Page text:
Q: Do you recall any of your other games having 2 or more ROM versions that were released (besides Laser Blast and possibly Decathlon)?
David Crane: Fortunately, no. Unlike today, it was a very big deal to rev a video game ROM. We tested the heck out of our games and only changed the ROM code under very limited circumstances. However, occasionally we would discover something that didn't quite work in the way it was intended. But if it didn't make a big difference in the gameplay we just said, "That's not a bug, it's a feature".
I have heard this line many times since, but we may very well have been the first to coin that phrase back in the late 70s.
Q: The company WayForward released a remake of A Boy and His Blob for the Nintendo Wii (LINK) and those who preordered it even received a free foam Blob (LINK)! Were you aware of this?
David Crane: I have been repeatedly asked about this since its development was announced almost a year ago. And in case you are asking, no, I am not involved in the project. But I had not yet seen the “Announcement Trailer”, thanks. Cute idea turning him into a boy-shape, presumably as a decoy.
Q: I noticed from your curriculum vitae on your website that you were involved with the Hasbro NEMO project. There isn't much information available on the NEMO, other than the early version(s) used a modified Colecovision for displaying a picture. I've heard it known by several different names:
NEMO (aka Never Ever Mention Outside, from Owen Rubin), while still at Axlon
Interactive Video Player (from your site)
Isix VHS Interactive Movie (from Michael Becker). Apparently this was when Tom Zito left Axlon to form his own company, called Isix?
Control-Vision (last name before Hasbro cancelled the project)
Apparently Zito hired several prominent figures in the industry to work on it, besides yourself (Steve Russell, Rop Fulop, Michael Becker and the other names I've heard attached to it). I know you started a few years after the project started, and left near the end (or at the end) when it was cancelled. I was hoping to get more information about it, and about your contributions regarding the custom video display circuit.
From Owen Rubin:
|"I was there for Nemo, and did some editing on Night Trap (AKA Scene of the Crime), but only a small amount, mostly on editing, and consulted on the MTV title which I do not see you mentioning, but I believe Ed Norton’s Sewer Race (later called Sewer Shark) was already done. I do not recall Tech Force. Did you know that NEMO stood for Never Ever Mention Outside?"|
David Crane: The company began as Hasbro Interactive, a wholly-owned subsidiary of Hasbro Toys and run by Tom Zito. The project was called NEMO. As the product neared completion the name Isix was trademarked as the product’s public image.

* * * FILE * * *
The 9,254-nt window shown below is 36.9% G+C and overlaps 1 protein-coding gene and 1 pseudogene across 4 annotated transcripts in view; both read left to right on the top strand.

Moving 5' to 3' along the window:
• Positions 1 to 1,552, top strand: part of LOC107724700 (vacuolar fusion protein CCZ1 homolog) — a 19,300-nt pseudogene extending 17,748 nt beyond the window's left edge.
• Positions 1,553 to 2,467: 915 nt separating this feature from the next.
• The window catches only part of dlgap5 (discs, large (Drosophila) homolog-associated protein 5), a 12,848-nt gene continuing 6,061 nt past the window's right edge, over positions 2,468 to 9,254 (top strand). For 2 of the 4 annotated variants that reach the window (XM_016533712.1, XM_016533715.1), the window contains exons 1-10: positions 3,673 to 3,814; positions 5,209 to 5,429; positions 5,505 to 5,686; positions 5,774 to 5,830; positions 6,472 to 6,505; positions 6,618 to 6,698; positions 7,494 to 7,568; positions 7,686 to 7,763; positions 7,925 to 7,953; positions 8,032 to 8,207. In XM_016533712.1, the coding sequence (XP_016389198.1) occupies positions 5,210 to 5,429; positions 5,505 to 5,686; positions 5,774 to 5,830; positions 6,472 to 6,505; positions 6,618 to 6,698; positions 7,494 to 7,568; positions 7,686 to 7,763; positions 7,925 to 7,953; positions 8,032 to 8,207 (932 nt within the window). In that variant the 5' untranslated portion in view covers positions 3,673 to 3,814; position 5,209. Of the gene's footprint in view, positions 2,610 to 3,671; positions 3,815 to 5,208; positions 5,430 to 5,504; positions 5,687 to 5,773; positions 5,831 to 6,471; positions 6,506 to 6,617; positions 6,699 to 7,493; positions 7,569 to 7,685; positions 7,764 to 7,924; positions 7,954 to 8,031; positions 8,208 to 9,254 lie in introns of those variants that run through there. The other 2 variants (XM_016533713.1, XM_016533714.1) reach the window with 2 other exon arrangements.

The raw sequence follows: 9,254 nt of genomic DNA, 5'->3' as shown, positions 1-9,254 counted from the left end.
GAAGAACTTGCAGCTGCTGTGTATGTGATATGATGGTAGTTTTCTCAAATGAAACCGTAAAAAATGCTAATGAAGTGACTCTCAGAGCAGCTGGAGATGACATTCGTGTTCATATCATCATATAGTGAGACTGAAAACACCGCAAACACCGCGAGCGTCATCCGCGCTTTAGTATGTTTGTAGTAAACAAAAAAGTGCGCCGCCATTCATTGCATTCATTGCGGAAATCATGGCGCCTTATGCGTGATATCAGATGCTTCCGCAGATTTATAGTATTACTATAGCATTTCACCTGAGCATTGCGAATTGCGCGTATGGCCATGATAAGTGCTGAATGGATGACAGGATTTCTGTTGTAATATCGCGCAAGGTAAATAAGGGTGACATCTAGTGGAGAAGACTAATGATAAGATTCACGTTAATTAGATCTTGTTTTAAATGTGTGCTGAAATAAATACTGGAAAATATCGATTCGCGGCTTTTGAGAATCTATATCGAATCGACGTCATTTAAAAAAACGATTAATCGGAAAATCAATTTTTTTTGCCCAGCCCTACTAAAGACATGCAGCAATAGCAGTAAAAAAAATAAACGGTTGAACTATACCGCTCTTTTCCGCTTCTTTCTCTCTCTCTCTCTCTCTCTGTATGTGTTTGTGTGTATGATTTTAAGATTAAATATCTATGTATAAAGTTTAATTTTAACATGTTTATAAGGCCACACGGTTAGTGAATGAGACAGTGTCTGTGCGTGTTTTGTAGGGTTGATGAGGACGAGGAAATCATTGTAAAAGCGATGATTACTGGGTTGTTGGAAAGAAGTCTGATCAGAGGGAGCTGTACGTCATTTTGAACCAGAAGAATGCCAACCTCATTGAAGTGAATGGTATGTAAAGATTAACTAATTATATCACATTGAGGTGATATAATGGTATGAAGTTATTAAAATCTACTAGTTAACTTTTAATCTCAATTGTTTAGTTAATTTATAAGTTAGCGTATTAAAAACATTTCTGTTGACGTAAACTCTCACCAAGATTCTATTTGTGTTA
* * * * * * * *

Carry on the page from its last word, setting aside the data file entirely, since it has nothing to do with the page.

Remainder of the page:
The most knowledgeable person about the technology was a guy by the name of John Perkins from Chicago. If you can find him and he is willing to talk, you will probably learn more than you would ever want to know.
Given David Crane's extensive career history, instead of including a list of titles, I'm including links to his resume and portfolio. David also allowed me to archive a book that Activision put together, detailing their involvement with the Special Olympics in 1983.
In 2010, David came out with some VCS-related iPhone apps (2600 Magic and Dragster Magic) that are worth checking out.
In 2012, David attempted to raise close to $1 million to do a new Pitfall-esque game, Jungle Adventure, on Kickstarter, with nothing more than a brief outline of the game and some artistic sketches. One has to wonder why he needed to be fully prepaid for the game's development, instead of just making the game and then selling it, especially considering how weak the effort was to pre-sell it. When asked why he didn't seek venture funding, he refused to answer (LINK). Needless to say, the campaign failed, having only collecting $31,207 (LINK). No word on whether or not he refunded the money.
Customized video Slot Machine award (created by Scott Stilphen - custom ROM) given to David Crane at the 2002 Classic Gaming Expo
Here's Activision's 1981 "Video Update" promotional video featuring Bob Whitehead, David Crane, Alan Miller, Larry Kaplan, and Jim Levy. Also shows the commercials for Laser Blast and Skiing, and video footage of Stampede, Ice Hockey, Boxing, Dragster, Bridge, Fishing Derby, Checkers, Tennis, Freeway, and Kaboom!
Here's Activision's 1982 promotional video featuring Alan Miller, Larry Kaplan, Bob Whitehead, David Crane, Steve Cartwright, and Jim Levy. Also shows video footage of Tennis, Skiing, Laser Blast, Ice Hockey, Kaboom!, Stampede, Freeway, Barnstorming, Grand Prix, Chopper Command, and Starmaster.
Here's the Activision commercials for David Crane's Atari VCS/2600 games Dragster, Laser Blast, Freeway, Pitfall!:
Here's the Atari designers keynote from the 2007 and 2014 Classic Gaming Expos with David Crane: